• —an agreement must include the detailed provisions necessary to implement these requirements; and
  • —on matters5 such as the nature and extent of FRG political activities in Berlin, or the movement of West Berliners into the Eastern sectors,6 we can abide by the decisions of the FRG, as long as the other requirements of this paragraph are met.
It is also desirable, but not essential, that a new agreement allow for the representation of West Berlin’s interest abroad by the FRG. If this is not obtainable in agreement with the USSR, however, the United States, assuming agreement with the UK and France, will continue the present practice of permitting the FRG to perform this function.
The US representatives should not take any initiative in reducing the terms of agreement as outlined in paragraph 3. Agreements on principles only, or secret protocols are unacceptable. Should it become apparent that no agreement is possible, or that only an agreement on lesser terms than outlined in paragraph 3 can be achieved, the President will decide whether any modification in our basic position could be made, or whether we will terminate the negotiations.
The President desires that our negotiators make every effort to demonstrate that our position is a reasonable one and that should negotiations fail it will be the result of the policy of the USSR. Our representatives should not regard themselves as operating under any particular deadlines and should also make every effort to coordinate our policy with the governments of France and the UK.
As for the relationship between the Berlin negotiations and the German-Soviet treaty, the United States did not, as a matter of its own initiative, insist on an organic connection between the present four-power discussions and the ratification of the German-Soviet treaty. The disposition of this treaty will be regarded as an internal affair of West Germany, so long as its interpretation or implementation is consistent with the rights and responsibilities of the United States resulting from the wartime and postwar agreements and the unconditional surrender. We support, however, the West German position to maintain a link between the ratification of the treaty and the outcome of the Berlin negotiations. Should, however, the West German government at some point decide to sever this link, our position will be subject to reexamination, consultation with our allies, and a new Presidential decision.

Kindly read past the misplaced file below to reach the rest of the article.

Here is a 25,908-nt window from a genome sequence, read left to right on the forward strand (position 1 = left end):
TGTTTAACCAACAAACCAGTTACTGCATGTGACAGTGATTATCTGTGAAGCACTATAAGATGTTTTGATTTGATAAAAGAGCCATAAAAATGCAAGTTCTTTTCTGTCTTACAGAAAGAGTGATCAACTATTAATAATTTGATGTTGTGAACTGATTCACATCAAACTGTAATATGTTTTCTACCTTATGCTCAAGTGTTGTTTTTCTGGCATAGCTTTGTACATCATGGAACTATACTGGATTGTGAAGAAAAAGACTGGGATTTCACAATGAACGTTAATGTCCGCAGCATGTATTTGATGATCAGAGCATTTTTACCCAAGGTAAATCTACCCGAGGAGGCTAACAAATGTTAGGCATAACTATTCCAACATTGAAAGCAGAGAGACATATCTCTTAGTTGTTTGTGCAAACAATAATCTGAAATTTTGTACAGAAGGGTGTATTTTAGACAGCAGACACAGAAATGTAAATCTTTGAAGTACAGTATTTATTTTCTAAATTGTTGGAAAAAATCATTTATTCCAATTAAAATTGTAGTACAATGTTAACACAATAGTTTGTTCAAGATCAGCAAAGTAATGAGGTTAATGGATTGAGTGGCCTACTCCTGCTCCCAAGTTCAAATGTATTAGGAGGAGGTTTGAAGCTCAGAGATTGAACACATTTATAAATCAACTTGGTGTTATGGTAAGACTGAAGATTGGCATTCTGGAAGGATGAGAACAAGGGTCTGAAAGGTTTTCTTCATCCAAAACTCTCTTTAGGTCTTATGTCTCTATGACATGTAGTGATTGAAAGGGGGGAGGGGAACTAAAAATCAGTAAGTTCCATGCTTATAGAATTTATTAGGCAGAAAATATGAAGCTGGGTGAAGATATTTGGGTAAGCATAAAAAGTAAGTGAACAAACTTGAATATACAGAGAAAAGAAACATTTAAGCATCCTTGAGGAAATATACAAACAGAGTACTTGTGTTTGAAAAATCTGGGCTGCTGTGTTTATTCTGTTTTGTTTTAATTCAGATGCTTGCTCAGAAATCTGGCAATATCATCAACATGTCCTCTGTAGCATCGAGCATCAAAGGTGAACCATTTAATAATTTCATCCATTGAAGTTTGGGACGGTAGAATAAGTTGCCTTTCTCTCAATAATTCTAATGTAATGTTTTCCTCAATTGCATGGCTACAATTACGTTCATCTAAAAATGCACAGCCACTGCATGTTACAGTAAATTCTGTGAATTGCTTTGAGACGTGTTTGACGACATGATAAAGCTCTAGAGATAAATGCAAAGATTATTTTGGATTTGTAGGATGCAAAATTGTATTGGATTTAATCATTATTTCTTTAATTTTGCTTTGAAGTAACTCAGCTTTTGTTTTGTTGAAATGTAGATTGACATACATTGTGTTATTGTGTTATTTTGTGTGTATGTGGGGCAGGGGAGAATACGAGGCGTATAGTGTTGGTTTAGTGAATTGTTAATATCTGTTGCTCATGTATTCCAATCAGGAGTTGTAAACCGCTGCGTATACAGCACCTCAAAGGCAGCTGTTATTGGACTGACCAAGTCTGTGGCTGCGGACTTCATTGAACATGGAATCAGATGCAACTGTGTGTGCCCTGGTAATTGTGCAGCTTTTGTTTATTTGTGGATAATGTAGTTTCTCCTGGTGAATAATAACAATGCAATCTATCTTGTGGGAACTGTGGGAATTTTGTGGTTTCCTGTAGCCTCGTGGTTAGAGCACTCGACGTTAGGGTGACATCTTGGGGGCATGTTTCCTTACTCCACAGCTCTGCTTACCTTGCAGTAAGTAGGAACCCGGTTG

This policy will be communicated to the British and French governments and to the FRG as part of the normal consultative process.

Henry A. Kissinger
  1. Source: National Archives, Nixon Presidential Materials, NSC Files, NSC Institutional Files (H–Files), Box H–220, NSDM 91. Secret; Limdis. Copies were sent to the Chairman of the Joint Chiefs of Staff and the Director of Central Intelligence. No drafting information appears on the memorandum. Sonnenfeldt forwarded a draft to Kissinger on October 29 (see Document 131). Kissinger revised the text; substantive changes are noted in footnotes below. The Department forwarded the final text to the Embassy in Bonn on November 11. (Telegram 185369 to Bonn, November 11; National Archives, RG 59, Central Files 1970–73, POL 1 EUR E–GER W)
  2. See Document 126.
  3. Kissinger eliminated the following sentence from the draft: “We should make it clear in discussions with the FRG that we cannot accept a policy which confirms Soviet hegemony over Eastern Europe.”
  4. Kissinger substituted this language for the draft text, which read: “freedom for West Berlin residents to travel to the Eastern Sectors and areas adjoining greater Berlin without special restrictions.”
  5. At this point, Kissinger eliminated the phrase “of concern to the USSR” from the draft.
  6. Kissinger added this clause to the draft.